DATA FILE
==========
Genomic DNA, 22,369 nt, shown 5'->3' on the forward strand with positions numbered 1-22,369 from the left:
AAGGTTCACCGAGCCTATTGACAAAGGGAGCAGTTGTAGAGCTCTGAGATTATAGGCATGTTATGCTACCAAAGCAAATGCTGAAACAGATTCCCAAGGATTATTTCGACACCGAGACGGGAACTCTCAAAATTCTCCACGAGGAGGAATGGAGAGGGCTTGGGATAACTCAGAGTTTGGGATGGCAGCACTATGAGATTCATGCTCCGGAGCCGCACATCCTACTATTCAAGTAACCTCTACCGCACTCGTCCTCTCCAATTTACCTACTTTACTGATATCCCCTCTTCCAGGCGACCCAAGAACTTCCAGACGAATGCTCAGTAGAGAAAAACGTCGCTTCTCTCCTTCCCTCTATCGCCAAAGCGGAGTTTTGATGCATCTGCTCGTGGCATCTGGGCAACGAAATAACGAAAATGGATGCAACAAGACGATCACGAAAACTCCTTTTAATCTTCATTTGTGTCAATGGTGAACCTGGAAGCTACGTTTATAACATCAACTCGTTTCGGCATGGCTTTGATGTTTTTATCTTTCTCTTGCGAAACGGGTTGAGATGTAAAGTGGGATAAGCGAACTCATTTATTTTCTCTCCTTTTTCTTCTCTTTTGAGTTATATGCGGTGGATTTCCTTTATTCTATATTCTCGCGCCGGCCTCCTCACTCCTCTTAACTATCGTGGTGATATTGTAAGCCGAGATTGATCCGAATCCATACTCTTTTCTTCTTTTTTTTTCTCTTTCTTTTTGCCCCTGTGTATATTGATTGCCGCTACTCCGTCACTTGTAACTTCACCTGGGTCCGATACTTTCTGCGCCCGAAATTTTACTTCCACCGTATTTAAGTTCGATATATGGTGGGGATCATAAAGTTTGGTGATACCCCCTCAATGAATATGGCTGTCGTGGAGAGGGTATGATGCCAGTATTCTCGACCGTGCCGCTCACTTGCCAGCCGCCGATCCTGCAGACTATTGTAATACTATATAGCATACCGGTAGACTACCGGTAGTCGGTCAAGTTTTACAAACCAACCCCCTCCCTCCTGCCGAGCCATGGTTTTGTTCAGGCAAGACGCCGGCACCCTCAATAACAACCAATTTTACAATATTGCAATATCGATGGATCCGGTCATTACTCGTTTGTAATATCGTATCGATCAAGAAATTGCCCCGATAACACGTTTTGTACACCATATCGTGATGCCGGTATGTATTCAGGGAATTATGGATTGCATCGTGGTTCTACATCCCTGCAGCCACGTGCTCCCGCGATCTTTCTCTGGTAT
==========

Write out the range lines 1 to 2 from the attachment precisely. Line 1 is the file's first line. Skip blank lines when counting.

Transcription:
Genomic DNA, 22,369 nt, shown 5'->3' on the forward strand with positions numbered 1-22,369 from the left:
AAGGTTCACCGAGCCTATTGACAAAGGGAGCAGTTGTAGAGCTCTGAGATTATAGGCATGTTATGCTACCAAAGCAAATGCTGAAACAGATTCCCAAGGATTATTTCGACACCGAGACGGGAACTCTCAAAATTCTCCACGAGGAGGAATGGAGAGGGCTTGGGATAACTCAGAGTTTGGGATGGCAGCACTATGAGATTCATGCTCCGGAGCCGCACATCCTACTATTCAAGTAACCTCTACCGCACTCGTCCTCTCCAATTTACCTACTTTACTGATATCCCCTCTTCCAGGCGACCCAAGAACTTCCAGACGAATGCTCAGTAGAGAAAAACGTCGCTTCTCTCCTTCCCTCTATCGCCAAAGCGGAGTTTTGATGCATCTGCTCGTGGCATCTGGGCAACGAAATAACGAAAATGGATGCAACAAGACGATCACGAAAACTCCTTTTAATCTTCATTTGTGTCAATGGTGAACCTGGAAGCTACGTTTATAACATCAACTCGTTTCGGCATGGCTTTGATGTTTTTATCTTTCTCTTGCGAAACGGGTTGAGATGTAAAGTGGGATAAGCGAACTCATTTATTTTCTCTCCTTTTTCTTCTCTTTTGAGTTATATGCGGTGGATTTCCTTTATTCTATATTCTCGCGCCGGCCTCCTCACTCCTCTTAACTATCGTGGTGATATTGTAAGCCGAGATTGATCCGAATCCATACTCTTTTCTTCTTTTTTTTTCTCTTTCTTTTTGCCCCTGTGTATATTGATTGCCGCTACTCCGTCACTTGTAACTTCACCTGGGTCCGATACTTTCTGCGCCCGAAATTTTACTTCCACCGTATTTAAGTTCGATATATGGTGGGGATCATAAAGTTTGGTGATACCCCCTCAATGAATATGGCTGTCGTGGAGAGGGTATGATGCCAGTATTCTCGACCGTGCCGCTCACTTGCCAGCCGCCGATCCTGCAGACTATTGTAATACTATATAGCATACCGGTAGACTACCGGTAGTCGGTCAAGTTTTACAAACCAACCCCCTCCCTCCTGCCGAGCCATGGTTTTGTTCAGGCAAGACGCCGGCACCCTCAATAACAACCAATTTTACAATATTGCAATATCGATGGATCCGGTCATTACTCGTTTGTAATATCGTATCGATCAAGAAATTGCCCCGATAACACGTTTTGTACACCATATCGTGATGCCGGTATGTATTCAGGGAATTATGGATTGCATCGTGGTTCTACATCCCTGCAGCCACGTGCTCCCGCGATCTTTCTCTGGTAT